With the child welfare system’s reliance on relatives soaring, and more federal resources to assist these families, Generations United is hosting a series of regional webinars next week to help educate stakeholders on building kinship navigator programs, a model designed to connect kin with resources.
“These webinars are intended to help connect states and localities with the information they need to develop and operate effective programs,” said Jaia Lent, executive director of Generations United.
Earlier this year, the federal government provided almost $18 million to states and tribes for Kinship Navigator programs to support relative caregivers of children in the foster care system, or at-risk of entering the system. Fifty-seven grants totaling $17.9 million were awarded in late September to state, territories and Native American tribes. Only three states did not receive any funding.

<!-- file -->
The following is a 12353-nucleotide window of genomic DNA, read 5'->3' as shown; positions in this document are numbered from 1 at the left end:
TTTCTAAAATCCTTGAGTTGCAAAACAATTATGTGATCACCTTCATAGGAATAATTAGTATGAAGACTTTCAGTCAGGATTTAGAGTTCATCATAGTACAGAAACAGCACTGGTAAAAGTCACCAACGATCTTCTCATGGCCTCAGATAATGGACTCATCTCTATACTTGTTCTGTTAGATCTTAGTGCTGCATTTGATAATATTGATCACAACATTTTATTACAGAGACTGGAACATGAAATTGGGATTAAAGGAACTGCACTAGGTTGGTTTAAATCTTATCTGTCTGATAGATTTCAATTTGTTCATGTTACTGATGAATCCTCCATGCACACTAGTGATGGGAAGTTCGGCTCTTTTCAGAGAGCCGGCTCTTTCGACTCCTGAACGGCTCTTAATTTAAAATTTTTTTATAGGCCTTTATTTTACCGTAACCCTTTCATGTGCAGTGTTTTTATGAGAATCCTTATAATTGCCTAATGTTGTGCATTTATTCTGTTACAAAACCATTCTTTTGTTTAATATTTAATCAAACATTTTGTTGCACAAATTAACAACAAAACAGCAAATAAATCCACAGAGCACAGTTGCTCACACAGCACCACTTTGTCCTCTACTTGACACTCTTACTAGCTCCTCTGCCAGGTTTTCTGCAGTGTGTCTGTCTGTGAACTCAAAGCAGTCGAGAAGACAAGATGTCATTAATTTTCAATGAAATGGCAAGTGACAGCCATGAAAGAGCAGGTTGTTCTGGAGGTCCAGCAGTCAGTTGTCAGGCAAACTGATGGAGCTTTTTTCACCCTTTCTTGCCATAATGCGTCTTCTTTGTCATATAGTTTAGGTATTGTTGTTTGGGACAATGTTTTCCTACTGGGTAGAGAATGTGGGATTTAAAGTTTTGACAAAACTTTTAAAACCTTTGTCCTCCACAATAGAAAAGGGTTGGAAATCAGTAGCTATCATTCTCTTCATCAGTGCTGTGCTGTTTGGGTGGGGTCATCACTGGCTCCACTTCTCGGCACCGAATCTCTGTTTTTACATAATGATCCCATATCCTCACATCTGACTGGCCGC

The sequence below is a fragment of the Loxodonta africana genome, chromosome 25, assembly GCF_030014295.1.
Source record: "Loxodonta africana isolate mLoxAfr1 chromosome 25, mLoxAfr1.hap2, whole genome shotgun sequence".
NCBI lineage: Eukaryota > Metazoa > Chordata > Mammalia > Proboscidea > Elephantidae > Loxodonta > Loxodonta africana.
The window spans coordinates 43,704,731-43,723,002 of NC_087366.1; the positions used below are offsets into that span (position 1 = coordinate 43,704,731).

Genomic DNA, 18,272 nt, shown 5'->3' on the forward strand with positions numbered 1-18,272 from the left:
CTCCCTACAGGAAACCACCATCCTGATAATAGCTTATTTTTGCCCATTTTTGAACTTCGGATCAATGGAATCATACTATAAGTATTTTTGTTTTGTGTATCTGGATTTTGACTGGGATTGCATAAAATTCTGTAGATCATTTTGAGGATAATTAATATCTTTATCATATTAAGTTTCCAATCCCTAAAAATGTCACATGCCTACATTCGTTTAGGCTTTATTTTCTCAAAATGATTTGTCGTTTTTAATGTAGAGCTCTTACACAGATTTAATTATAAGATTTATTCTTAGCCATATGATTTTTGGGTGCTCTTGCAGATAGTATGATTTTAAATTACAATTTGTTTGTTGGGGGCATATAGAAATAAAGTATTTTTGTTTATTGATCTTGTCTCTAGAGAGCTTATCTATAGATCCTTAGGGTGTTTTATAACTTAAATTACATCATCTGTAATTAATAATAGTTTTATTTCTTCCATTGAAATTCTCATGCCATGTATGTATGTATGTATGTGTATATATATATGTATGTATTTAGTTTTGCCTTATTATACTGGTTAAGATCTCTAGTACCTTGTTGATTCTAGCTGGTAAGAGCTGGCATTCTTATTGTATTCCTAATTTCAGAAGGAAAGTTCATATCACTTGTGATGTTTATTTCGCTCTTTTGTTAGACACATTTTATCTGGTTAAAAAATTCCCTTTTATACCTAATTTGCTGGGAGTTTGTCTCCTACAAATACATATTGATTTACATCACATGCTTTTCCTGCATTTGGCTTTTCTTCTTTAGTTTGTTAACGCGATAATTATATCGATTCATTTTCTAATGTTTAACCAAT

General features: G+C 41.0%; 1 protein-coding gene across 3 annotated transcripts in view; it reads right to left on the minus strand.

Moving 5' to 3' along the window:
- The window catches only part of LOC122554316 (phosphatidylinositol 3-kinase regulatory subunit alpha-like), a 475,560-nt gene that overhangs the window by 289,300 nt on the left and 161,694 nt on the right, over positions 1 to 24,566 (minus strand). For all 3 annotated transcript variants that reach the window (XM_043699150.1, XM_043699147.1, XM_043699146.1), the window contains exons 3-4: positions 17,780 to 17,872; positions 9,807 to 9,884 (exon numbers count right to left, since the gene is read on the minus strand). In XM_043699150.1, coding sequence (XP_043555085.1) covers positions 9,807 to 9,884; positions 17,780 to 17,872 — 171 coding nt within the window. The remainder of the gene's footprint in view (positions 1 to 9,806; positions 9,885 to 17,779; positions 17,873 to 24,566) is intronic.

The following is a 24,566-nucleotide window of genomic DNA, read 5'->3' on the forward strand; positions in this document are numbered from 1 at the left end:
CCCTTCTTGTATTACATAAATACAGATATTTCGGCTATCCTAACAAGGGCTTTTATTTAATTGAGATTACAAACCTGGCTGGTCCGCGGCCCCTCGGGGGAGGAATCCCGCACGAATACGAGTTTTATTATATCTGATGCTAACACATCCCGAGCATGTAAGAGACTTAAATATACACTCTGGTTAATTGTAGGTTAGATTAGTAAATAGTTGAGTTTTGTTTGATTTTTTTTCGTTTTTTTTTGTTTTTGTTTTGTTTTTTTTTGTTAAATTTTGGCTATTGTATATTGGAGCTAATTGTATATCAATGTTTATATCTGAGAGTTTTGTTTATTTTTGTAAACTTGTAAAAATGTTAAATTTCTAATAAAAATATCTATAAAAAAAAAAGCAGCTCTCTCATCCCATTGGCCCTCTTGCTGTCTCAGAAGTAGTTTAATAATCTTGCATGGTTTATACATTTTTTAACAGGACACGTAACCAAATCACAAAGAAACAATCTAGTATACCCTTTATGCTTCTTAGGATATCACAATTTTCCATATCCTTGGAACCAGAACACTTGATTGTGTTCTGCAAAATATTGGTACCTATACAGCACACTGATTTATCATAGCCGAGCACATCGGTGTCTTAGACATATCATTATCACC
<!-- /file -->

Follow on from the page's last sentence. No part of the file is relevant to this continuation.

Another $20 million is slated to be doled out in fiscal 2019. After that, the recently passed Family First Act will split the cost of any evidence-based navigator programs with states.
With kinship navigator programs across the country now looking at expansion and new ones cropping up because of the added funding, Washington, D.C.-based nonprofit Generations United is offering informational webinars next week to help governments and organizations prepare.
The webinars are part of a regional webinar series support by Casey Family Programs, a large nonprofit child welfare advocacy organization. The webinars will provide information on development of high quality, evidence-based programs, highlighting quality programs already in existence.
“Our goal is to provide tools and information to help states and localities use their new federal kinship navigator funding to develop quality, evidence-based programs that provide new or enhanced services to kinship families both inside and outside the child welfare system,” Lent said.
Following are links to register for the webinars, which focus on different regions of the country: